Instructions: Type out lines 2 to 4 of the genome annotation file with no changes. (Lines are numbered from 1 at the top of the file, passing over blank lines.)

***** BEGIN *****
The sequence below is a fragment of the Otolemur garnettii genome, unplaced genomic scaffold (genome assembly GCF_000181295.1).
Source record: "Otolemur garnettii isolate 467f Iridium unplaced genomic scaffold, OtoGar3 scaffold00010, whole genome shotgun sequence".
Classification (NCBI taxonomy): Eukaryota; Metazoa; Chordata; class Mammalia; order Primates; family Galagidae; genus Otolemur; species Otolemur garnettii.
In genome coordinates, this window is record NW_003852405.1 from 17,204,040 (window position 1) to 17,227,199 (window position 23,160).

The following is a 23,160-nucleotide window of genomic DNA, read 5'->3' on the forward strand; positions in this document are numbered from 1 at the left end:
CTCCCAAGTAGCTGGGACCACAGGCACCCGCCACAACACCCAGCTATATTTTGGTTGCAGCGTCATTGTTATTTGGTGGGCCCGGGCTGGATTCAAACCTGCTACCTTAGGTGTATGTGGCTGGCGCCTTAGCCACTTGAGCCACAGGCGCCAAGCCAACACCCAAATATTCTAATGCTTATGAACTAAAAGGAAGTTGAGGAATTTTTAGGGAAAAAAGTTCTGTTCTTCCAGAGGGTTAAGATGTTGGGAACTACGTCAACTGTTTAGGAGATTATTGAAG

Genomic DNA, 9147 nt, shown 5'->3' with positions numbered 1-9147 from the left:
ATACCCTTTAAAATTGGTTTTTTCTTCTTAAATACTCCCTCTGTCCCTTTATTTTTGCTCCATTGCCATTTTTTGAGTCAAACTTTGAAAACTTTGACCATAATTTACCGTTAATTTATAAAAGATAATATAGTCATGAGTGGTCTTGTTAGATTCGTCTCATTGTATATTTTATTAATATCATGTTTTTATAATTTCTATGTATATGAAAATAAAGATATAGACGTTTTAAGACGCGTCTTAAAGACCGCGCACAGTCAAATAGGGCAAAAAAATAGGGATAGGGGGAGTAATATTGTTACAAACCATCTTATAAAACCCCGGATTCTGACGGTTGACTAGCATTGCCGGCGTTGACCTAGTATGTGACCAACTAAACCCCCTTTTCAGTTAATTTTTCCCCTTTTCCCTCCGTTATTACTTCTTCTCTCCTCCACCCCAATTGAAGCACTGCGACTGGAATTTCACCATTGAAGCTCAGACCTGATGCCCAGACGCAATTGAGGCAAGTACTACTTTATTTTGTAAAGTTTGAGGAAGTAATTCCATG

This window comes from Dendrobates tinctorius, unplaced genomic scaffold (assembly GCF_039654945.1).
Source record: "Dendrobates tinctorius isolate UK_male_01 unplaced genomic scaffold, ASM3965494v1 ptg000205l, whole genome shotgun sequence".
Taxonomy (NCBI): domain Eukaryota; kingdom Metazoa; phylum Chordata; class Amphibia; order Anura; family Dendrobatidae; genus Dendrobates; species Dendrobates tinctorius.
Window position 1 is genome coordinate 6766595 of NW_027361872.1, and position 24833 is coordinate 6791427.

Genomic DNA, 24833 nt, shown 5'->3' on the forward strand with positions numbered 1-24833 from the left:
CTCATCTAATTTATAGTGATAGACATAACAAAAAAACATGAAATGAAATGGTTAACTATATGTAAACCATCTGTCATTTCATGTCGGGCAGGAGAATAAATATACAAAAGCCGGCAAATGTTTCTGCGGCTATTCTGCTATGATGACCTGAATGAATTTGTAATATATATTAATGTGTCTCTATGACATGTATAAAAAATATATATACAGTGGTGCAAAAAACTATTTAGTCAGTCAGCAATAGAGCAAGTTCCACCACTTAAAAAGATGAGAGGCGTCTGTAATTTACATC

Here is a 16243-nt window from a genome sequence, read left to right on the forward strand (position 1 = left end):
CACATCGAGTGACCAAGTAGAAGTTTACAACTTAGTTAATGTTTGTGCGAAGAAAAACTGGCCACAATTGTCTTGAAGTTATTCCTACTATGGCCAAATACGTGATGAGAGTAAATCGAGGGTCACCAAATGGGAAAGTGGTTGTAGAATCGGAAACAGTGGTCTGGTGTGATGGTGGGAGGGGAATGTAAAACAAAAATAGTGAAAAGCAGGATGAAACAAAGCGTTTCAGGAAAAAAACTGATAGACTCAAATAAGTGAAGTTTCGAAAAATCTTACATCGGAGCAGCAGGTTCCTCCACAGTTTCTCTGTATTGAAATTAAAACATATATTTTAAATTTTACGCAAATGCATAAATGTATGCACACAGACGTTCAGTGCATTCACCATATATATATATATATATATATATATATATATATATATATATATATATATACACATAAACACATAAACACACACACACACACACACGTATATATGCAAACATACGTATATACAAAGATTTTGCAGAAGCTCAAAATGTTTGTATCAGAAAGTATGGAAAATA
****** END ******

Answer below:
Source record: "Otolemur garnettii isolate 467f Iridium unplaced genomic scaffold, OtoGar3 scaffold00010, whole genome shotgun sequence".
Classification (NCBI taxonomy): Eukaryota; Metazoa; Chordata; class Mammalia; order Primates; family Galagidae; genus Otolemur; species Otolemur garnettii.
In genome coordinates, this window is record NW_003852405.1 from 17,204,040 (window position 1) to 17,227,199 (window position 23,160).